Daily Archives: November 19, 2021

Time-Tasting Places in 3 Current Releases [THE POWER OF THE DOG, PASSING, NO TIME TO DIE]

There’s an uncommon number of period films

among the end-of-the-year releases and screeners,

a clear indication that we don’t want to spend more

time than we have to in the present moment. Who

could want to? But the problem with most period

films in this country that are insufficiently inflected

with the usual genre reflexes (the beloved ahistorical

escape hatches of noirs, Westerns, and even musicals)

is that most of us know too little about the past

to make it believable enough to feel inhabitable.

A good case in point is Jane Campion’s sluggish The

Power of the Dog, which tries to critique the Western

genre’s gender stereotypes but winds up stranded in the

present almost by default, in its dialogue as well as its

overall ambience. One simply can’t imagine the

offscreen space of a Montana in the 1920s (e.g., the

nearest town) because the imaginative investments are

too meagre, relating more to the visible landscapes than

to the societies and cultures that the characters

supposedly inhabit.

A far more persuasive view of the U.S. in the 1920s is

found in Rebecca Hall’s densely packed and even

claustrophobic Passing, which is visually and

psychologically far more invested in interiors than in

exteriors, and where the novel being adapted is

contemporaneous with the action being shown. Read more

A Moon For All Seasons [on MOONWALK ONE]

From the Village Voice (December 7, 1972). – J.R.

 In case you’re wondering why MOONWALK ONE,

 a film produced for NASA by Francis Thompson, Inc.,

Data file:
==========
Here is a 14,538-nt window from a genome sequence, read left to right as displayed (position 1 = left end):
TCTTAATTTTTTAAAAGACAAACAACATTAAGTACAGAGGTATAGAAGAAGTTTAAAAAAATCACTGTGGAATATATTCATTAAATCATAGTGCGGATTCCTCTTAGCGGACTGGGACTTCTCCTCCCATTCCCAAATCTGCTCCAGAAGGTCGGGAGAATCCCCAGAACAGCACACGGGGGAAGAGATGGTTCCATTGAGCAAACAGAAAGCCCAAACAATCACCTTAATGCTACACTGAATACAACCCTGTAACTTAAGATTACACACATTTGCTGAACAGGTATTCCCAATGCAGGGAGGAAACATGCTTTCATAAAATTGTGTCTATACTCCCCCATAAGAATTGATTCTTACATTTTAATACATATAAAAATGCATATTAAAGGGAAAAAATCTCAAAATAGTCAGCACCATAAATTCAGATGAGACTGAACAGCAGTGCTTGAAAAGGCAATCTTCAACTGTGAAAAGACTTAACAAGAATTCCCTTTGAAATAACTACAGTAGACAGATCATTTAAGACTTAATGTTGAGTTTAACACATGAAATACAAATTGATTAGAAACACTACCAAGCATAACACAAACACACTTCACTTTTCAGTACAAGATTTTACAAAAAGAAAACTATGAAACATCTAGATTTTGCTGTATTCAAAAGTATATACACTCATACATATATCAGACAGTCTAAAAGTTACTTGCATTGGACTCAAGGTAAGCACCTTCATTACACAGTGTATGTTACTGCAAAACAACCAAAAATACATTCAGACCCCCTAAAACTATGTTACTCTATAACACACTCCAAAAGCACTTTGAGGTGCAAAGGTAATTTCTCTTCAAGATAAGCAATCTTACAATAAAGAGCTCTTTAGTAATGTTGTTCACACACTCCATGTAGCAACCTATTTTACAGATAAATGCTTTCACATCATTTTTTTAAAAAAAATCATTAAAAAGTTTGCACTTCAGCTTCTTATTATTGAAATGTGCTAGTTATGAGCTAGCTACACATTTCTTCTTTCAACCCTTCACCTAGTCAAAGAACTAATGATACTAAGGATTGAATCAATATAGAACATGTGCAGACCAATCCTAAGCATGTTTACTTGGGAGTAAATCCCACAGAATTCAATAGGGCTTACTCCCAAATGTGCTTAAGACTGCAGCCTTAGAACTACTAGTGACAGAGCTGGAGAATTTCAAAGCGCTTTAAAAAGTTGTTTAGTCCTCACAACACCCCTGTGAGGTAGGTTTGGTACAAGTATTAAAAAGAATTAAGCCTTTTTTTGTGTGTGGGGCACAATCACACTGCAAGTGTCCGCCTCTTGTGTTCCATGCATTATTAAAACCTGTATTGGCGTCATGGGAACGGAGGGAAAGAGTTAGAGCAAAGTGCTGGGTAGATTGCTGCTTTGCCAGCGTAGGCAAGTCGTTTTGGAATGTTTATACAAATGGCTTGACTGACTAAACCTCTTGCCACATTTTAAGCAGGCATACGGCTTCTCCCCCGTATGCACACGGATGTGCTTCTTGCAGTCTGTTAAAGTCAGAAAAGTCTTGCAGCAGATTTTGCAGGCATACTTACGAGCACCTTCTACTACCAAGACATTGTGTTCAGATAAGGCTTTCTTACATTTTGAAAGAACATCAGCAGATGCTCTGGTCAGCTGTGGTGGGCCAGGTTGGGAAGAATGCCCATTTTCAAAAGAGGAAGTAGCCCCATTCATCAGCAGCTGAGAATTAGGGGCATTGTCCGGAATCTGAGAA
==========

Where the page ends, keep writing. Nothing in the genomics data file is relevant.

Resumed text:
is currently showing at the Whitney Museum — rather

 than, say, on CBS or Channel 13, or at the Little Carnegie

 or Radio City Music Hall — I can offer a clue, if not a

 definitive explanation. Feeling as intimidated as the next

 layman about my ignorance concerning the moon shot, I

 thought of boning up on the subject before writing this

 review, and checked the neighborhood bookstores to see

 what was available. Apart from [Norman] Mailer’s book

 [Of a Fire on the Moon],what do you think I found in the

 three fairly well-stockedshops that I visited? Absolutely nothing.

 No scientific accounts, no popular treatments, no picture books,

 no personal reflections. The moon landing may have been,

 according to Nixon, the most important event in the history of

 mankind since the birth of Christ, but apparently a lot of people

 would rather read about the making of STAR TREK. (On the

 other hand, if Christ had been born three years ago, I doubt that

 many people would want to read about that, either.)

 If people are somewhat tired of the moonwalk, this is probably

 because, as with the Kennedy assassination and Nixon’s trip to

 China, they’ve already seen it. Read more

SMILE (1975 review)

From Monthly Film Bulletin, Vol. 42, No. 501, October 1975. — J.R.


U.S.A., 1974Director: Michael Ritchie